Thursday, October 16, 2003

Water taxi is scenic route to Tall Stacks

Littlest boat, but hardest working

By Reid Forgrave
The Cincinnati Enquirer

[IMAGE] Capt. Clarence Walker pilots the Collin D.
(Glenn Hartong photo)
| ZOOM |
Among the dozens of paddle wheelers and other riverboats at Tall Stacks is one that is the least conspicuous, the least ornate and likely the most used boat of all.

The Collin D Clipper, better known as "The River Taxi," is sandwiched between the Chattanooga Star and the Showboat Majestic on the Cincinnati side.

Not far away is the enormous General Jackson sternwheeler of Nashville, which can seat 1,200 people and is known as "the grandest showboat of them all" because of the ornate Victorian Theater on the main deck.

But the captain of the river taxi, Clarence Walker, doesn't have an inferiority complex, though his 65-foot boat stood on its end would still be shorter than the General Jackson.

"To me it doesn't make any difference which boat I'm captaining," says "Captain Junior," as he calls himself.

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Tall Stacks section

"If it's got a wheel on it, I can use it. I've done it all my life. Some people are just naturally born to be captains."

The Cincinnati native now captains the 318-foot Belterra casino boat from Switzerland County, Ind. But in all, he's spent 56 years on the river, piloting commercial boats for 52 of those years and working all five Tall Stacks as a river taxi captain.

At the helm Wednesday afternoon, Captain Junior says he's already made 11 trips back and forth across the Ohio River. By closing time, he estimates he'll be at 30 trips total. It's a popular amenity, people say, because the river taxi allows them to avoid parking on the more expensive, more congested Cincinnati side.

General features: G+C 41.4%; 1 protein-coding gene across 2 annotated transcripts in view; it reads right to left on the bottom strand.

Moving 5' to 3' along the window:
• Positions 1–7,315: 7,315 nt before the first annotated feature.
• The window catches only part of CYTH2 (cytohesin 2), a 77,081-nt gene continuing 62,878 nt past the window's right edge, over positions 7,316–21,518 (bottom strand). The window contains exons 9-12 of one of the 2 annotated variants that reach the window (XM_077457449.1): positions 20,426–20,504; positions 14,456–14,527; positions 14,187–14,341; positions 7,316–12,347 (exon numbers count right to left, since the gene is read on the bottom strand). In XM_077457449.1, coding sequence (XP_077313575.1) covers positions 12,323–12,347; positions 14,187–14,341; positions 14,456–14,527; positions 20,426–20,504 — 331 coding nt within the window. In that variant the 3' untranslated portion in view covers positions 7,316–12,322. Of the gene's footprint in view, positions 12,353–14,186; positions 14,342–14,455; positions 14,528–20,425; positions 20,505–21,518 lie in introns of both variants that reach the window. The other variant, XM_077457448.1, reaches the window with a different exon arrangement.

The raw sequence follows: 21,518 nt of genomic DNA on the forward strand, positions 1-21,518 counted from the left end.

"You pay $10 for parking in Newport, and $5 for a round trip (river taxi) ride, and you get a great boat ride out of it," said Jerry Levin of Colerain Township, who was riding the Collin D Clipper with his wife, Diane.

"And it's a great way to get out on the river," added John Duncan, dressed in period clothes.

The diesel-powered river taxi carries up to 300 passengers. It operates from 10 a.m. until 10 p.m. daily during Tall Stacks.

Captain Junior says this is the most congestion you'll ever see on the Ohio River, which, incidentally, is his favorite river to boat on.

"Hey, Rick," Captain Junior shouts into his CB radio. "We about ready?"

"In just a minute," his deckhand shouts back. "We got a few stragglers."

"OK, just give me a wave when we're ready to go," Captain Junior shouts in reply.

A minute later, they're set. The captain takes a gulp of coffee, fires up the engine and radios Tall Stacks control: "I'll be departing from the Ohio side to Newport in a minute."

"Roger roger," says Tall Stacks control. "Gotcha good. Stand by. All set."

Captain Junior uses a foot-long handle to steer the rudder toward the Kentucky side. He's going slowly, 4 or 5 mph (top speed of the river taxi is about 11 mph).

Four minutes later, Captain Junior docks at Newport.

"That's all there is to it," he says.

Passengers get off, new passengers get on, and it's back to the Ohio side.

"It never gets boring, not for me," he says, taking a drag from his Doral Light cigarette. "Not with this type of festivities going on. It's really become an art to me, driving a boat. And I just enjoy it so much."


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